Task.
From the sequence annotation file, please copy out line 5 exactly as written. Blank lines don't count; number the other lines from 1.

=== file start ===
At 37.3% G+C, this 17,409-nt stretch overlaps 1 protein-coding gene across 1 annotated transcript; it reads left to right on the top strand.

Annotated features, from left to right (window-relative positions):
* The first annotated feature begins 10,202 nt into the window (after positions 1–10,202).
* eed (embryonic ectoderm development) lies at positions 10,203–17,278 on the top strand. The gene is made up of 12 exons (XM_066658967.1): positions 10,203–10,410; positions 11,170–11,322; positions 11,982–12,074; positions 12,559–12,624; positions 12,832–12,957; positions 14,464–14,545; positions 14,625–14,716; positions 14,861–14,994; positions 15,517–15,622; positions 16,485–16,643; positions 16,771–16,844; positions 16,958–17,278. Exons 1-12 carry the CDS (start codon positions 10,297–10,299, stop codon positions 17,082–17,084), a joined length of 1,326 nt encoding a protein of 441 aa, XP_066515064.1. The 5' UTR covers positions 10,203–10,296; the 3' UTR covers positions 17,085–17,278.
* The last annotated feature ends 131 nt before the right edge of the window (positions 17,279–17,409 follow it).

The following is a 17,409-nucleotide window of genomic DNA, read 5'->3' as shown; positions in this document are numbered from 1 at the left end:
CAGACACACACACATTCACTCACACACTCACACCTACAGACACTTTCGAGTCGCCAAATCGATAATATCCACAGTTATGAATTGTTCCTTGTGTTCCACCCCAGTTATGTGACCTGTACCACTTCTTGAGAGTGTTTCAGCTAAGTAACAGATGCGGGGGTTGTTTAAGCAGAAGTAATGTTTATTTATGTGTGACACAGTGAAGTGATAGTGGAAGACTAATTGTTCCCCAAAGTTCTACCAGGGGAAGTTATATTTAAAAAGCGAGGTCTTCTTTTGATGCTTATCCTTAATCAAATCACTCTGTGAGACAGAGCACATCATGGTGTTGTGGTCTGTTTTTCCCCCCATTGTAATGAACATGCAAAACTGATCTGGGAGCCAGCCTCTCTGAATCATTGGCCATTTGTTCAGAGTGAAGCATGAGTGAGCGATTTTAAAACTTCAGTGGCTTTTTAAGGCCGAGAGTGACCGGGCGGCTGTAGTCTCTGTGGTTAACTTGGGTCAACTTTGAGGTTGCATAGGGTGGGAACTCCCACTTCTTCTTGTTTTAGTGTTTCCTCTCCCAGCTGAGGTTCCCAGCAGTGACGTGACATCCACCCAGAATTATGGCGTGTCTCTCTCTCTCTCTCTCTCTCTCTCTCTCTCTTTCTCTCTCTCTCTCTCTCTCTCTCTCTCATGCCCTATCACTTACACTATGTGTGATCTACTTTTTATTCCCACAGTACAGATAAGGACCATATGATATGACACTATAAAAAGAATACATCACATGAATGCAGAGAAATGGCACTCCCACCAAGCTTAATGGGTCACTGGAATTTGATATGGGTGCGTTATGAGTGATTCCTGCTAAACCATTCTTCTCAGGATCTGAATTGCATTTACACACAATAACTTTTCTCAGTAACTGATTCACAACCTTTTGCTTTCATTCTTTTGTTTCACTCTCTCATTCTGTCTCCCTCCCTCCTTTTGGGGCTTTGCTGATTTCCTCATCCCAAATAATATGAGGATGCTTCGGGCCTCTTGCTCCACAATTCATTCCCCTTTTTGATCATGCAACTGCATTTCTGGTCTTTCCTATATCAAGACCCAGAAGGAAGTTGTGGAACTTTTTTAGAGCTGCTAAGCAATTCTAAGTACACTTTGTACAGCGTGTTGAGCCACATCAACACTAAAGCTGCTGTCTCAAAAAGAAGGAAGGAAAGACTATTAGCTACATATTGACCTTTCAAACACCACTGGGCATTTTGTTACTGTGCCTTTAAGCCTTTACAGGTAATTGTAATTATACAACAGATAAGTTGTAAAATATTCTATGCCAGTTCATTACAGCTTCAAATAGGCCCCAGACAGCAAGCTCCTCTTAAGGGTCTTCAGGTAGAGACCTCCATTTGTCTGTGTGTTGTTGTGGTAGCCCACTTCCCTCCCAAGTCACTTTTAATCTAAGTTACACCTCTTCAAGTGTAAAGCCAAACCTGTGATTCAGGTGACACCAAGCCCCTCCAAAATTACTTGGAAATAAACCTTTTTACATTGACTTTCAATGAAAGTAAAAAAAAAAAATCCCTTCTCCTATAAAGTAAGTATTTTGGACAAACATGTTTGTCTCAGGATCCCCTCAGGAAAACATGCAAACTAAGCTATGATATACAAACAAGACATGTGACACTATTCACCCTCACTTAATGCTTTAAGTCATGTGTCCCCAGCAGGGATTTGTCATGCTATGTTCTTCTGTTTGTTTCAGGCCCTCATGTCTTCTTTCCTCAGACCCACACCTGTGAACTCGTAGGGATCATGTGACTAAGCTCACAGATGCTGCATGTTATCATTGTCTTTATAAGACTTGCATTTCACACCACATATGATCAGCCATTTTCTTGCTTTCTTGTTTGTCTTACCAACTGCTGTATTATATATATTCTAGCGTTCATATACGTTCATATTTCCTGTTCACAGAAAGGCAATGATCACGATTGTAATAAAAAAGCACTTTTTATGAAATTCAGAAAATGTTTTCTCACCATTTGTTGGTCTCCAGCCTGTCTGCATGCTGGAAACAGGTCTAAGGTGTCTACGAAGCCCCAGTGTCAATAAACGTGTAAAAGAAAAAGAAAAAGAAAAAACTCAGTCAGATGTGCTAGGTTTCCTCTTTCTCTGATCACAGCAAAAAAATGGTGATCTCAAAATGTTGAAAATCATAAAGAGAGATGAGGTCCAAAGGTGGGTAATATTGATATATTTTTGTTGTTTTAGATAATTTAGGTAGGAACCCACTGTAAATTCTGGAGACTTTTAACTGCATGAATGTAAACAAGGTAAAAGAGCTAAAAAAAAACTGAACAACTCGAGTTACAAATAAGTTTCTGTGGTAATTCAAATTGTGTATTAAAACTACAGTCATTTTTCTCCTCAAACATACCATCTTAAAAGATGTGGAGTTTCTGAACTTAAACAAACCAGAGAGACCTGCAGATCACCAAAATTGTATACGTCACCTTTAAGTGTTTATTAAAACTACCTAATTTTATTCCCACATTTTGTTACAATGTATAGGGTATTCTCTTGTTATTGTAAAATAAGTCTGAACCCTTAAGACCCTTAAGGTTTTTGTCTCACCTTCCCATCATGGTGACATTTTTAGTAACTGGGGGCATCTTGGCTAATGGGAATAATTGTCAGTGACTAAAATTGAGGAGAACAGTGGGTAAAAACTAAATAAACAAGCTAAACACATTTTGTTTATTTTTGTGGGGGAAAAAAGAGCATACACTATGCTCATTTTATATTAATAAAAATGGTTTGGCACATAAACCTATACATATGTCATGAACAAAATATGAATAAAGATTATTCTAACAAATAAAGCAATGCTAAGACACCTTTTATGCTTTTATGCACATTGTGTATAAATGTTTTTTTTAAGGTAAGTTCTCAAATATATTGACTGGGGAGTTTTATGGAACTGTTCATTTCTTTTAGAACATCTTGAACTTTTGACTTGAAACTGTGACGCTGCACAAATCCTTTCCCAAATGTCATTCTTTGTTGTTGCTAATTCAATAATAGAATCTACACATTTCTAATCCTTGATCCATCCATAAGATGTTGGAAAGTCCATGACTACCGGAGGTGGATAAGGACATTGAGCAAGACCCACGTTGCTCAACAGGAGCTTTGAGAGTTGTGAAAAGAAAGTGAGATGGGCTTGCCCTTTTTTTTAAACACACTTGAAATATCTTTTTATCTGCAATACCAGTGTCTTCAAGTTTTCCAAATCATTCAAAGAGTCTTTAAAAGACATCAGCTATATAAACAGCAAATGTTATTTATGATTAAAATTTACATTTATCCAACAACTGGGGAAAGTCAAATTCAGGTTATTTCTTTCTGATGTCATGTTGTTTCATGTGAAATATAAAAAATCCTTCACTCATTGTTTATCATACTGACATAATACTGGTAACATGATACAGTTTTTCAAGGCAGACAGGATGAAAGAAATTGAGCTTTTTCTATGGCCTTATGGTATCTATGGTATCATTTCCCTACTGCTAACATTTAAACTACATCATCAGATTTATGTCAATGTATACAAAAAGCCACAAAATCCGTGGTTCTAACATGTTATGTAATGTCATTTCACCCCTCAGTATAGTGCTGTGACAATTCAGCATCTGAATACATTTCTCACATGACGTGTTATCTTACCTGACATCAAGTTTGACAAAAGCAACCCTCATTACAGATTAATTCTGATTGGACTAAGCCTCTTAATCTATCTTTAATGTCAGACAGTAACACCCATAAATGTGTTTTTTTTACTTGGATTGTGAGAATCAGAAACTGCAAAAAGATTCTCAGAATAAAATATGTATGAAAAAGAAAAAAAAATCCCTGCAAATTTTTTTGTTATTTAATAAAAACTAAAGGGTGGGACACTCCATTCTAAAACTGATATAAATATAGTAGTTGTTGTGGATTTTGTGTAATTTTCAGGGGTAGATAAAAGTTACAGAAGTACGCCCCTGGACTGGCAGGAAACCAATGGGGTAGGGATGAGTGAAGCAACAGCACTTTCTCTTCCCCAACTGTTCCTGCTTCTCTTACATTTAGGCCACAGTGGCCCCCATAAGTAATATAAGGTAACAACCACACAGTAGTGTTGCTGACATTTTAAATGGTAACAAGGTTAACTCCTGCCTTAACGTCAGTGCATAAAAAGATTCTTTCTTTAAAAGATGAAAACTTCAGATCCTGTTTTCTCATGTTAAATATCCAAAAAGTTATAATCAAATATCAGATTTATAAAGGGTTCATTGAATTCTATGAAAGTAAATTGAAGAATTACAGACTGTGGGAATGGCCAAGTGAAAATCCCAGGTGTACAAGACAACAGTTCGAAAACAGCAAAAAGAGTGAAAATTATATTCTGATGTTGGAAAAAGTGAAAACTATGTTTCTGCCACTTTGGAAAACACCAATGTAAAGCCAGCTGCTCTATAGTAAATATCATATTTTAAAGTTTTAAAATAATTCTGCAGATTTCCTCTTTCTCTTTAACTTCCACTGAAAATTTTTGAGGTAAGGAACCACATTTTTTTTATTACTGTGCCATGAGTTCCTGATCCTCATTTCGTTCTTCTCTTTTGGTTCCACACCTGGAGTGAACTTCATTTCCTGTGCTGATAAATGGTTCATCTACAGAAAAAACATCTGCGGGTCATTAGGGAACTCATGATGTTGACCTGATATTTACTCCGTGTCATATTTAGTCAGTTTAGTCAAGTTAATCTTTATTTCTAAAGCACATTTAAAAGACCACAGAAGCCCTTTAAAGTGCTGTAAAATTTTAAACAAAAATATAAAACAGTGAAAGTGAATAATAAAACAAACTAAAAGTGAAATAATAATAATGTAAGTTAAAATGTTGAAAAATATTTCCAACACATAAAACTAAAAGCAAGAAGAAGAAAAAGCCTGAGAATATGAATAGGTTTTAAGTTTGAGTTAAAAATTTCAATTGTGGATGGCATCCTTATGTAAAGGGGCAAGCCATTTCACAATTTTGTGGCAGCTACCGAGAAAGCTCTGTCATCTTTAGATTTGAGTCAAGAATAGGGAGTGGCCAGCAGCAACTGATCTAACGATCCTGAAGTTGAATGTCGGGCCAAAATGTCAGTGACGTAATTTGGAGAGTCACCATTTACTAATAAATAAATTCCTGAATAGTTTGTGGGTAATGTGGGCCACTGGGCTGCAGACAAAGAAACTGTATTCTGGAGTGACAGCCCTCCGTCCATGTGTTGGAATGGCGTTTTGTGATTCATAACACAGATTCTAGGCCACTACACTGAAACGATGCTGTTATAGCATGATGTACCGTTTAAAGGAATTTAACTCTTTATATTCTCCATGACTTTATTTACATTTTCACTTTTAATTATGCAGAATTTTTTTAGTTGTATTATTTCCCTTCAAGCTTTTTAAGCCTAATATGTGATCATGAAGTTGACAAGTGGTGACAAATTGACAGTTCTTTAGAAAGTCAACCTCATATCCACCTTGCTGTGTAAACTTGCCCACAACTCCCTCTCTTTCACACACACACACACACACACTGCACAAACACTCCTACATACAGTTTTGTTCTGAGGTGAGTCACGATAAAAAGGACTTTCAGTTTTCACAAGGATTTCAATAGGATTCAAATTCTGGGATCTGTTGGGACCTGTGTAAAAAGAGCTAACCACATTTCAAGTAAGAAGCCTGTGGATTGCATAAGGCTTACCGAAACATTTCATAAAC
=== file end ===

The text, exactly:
* The last annotated feature ends 131 nt before the right edge of the window (positions 17,279–17,409 follow it).